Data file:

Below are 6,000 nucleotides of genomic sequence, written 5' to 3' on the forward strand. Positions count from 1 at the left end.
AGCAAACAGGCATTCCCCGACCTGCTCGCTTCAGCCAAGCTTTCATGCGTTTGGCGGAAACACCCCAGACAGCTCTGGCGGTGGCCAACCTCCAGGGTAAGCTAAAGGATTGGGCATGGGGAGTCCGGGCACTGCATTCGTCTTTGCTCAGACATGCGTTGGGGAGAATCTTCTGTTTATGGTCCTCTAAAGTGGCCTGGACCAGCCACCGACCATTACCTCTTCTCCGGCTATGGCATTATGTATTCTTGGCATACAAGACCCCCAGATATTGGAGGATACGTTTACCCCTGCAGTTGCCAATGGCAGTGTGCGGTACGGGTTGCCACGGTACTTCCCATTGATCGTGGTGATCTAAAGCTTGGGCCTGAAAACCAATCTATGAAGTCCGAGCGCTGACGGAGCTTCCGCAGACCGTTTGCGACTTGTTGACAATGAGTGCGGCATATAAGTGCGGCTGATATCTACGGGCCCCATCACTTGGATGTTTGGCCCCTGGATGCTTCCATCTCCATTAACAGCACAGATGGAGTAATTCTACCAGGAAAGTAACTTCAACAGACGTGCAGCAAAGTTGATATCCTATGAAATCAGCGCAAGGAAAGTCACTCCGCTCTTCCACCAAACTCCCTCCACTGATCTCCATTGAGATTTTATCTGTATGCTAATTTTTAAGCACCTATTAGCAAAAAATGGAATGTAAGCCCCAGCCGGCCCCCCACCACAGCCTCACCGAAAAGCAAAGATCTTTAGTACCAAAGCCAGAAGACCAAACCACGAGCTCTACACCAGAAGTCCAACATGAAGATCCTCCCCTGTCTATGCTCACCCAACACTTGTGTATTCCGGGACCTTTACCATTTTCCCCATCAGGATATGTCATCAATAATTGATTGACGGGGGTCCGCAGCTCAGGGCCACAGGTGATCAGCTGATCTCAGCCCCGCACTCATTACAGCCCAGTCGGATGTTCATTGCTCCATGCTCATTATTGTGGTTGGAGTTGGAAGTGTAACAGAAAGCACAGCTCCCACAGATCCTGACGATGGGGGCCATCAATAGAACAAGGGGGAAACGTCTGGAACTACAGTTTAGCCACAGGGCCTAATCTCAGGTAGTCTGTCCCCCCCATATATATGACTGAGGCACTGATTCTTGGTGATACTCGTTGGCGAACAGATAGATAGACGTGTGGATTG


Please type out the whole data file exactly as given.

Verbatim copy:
Below are 6,000 nucleotides of genomic sequence, written 5' to 3' on the forward strand. Positions count from 1 at the left end.
AGCAAACAGGCATTCCCCGACCTGCTCGCTTCAGCCAAGCTTTCATGCGTTTGGCGGAAACACCCCAGACAGCTCTGGCGGTGGCCAACCTCCAGGGTAAGCTAAAGGATTGGGCATGGGGAGTCCGGGCACTGCATTCGTCTTTGCTCAGACATGCGTTGGGGAGAATCTTCTGTTTATGGTCCTCTAAAGTGGCCTGGACCAGCCACCGACCATTACCTCTTCTCCGGCTATGGCATTATGTATTCTTGGCATACAAGACCCCCAGATATTGGAGGATACGTTTACCCCTGCAGTTGCCAATGGCAGTGTGCGGTACGGGTTGCCACGGTACTTCCCATTGATCGTGGTGATCTAAAGCTTGGGCCTGAAAACCAATCTATGAAGTCCGAGCGCTGACGGAGCTTCCGCAGACCGTTTGCGACTTGTTGACAATGAGTGCGGCATATAAGTGCGGCTGATATCTACGGGCCCCATCACTTGGATGTTTGGCCCCTGGATGCTTCCATCTCCATTAACAGCACAGATGGAGTAATTCTACCAGGAAAGTAACTTCAACAGACGTGCAGCAAAGTTGATATCCTATGAAATCAGCGCAAGGAAAGTCACTCCGCTCTTCCACCAAACTCCCTCCACTGATCTCCATTGAGATTTTATCTGTATGCTAATTTTTAAGCACCTATTAGCAAAAAATGGAATGTAAGCCCCAGCCGGCCCCCCACCACAGCCTCACCGAAAAGCAAAGATCTTTAGTACCAAAGCCAGAAGACCAAACCACGAGCTCTACACCAGAAGTCCAACATGAAGATCCTCCCCTGTCTATGCTCACCCAACACTTGTGTATTCCGGGACCTTTACCATTTTCCCCATCAGGATATGTCATCAATAATTGATTGACGGGGGTCCGCAGCTCAGGGCCACAGGTGATCAGCTGATCTCAGCCCCGCACTCATTACAGCCCAGTCGGATGTTCATTGCTCCATGCTCATTATTGTGGTTGGAGTTGGAAGTGTAACAGAAAGCACAGCTCCCACAGATCCTGACGATGGGGGCCATCAATAGAACAAGGGGGAAACGTCTGGAACTACAGTTTAGCCACAGGGCCTAATCTCAGGTAGTCTGTCCCCCCCATATATATGACTGAGGCACTGATTCTTGGTGATACTCGTTGGCGAACAGATAGATAGACGTGTGGATTG